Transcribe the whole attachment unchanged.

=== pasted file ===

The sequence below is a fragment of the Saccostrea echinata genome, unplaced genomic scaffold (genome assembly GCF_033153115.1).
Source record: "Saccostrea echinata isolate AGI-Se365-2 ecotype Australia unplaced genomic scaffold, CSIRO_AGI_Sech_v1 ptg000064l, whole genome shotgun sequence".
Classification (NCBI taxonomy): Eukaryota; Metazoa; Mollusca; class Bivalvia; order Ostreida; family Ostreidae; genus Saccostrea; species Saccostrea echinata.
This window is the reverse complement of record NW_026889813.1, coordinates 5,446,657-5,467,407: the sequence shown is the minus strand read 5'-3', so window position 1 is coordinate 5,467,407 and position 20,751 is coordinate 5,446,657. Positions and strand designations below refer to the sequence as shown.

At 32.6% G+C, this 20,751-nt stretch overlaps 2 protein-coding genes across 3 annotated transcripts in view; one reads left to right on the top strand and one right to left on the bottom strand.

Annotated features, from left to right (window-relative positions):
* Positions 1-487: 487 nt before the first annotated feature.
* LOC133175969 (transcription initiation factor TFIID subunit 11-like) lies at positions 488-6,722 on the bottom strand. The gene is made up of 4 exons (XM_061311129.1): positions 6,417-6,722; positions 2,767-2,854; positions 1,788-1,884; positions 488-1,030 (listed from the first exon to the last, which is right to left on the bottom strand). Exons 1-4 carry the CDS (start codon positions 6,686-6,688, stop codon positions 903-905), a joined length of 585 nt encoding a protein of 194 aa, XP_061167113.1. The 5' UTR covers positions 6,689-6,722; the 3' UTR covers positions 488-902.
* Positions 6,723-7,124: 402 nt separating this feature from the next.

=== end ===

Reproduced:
The sequence below is a fragment of the Saccostrea echinata genome, unplaced genomic scaffold (genome assembly GCF_033153115.1).
Source record: "Saccostrea echinata isolate AGI-Se365-2 ecotype Australia unplaced genomic scaffold, CSIRO_AGI_Sech_v1 ptg000064l, whole genome shotgun sequence".
Classification (NCBI taxonomy): Eukaryota; Metazoa; Mollusca; class Bivalvia; order Ostreida; family Ostreidae; genus Saccostrea; species Saccostrea echinata.
This window is the reverse complement of record NW_026889813.1, coordinates 5,446,657-5,467,407: the sequence shown is the minus strand read 5'-3', so window position 1 is coordinate 5,467,407 and position 20,751 is coordinate 5,446,657. Positions and strand designations below refer to the sequence as shown.

At 32.6% G+C, this 20,751-nt stretch overlaps 2 protein-coding genes across 3 annotated transcripts in view; one reads left to right on the top strand and one right to left on the bottom strand.

Annotated features, from left to right (window-relative positions):
* Positions 1-487: 487 nt before the first annotated feature.
* LOC133175969 (transcription initiation factor TFIID subunit 11-like) lies at positions 488-6,722 on the bottom strand. The gene is made up of 4 exons (XM_061311129.1): positions 6,417-6,722; positions 2,767-2,854; positions 1,788-1,884; positions 488-1,030 (listed from the first exon to the last, which is right to left on the bottom strand). Exons 1-4 carry the CDS (start codon positions 6,686-6,688, stop codon positions 903-905), a joined length of 585 nt encoding a protein of 194 aa, XP_061167113.1. The 5' UTR covers positions 6,689-6,722; the 3' UTR covers positions 488-902.
* Positions 6,723-7,124: 402 nt separating this feature from the next.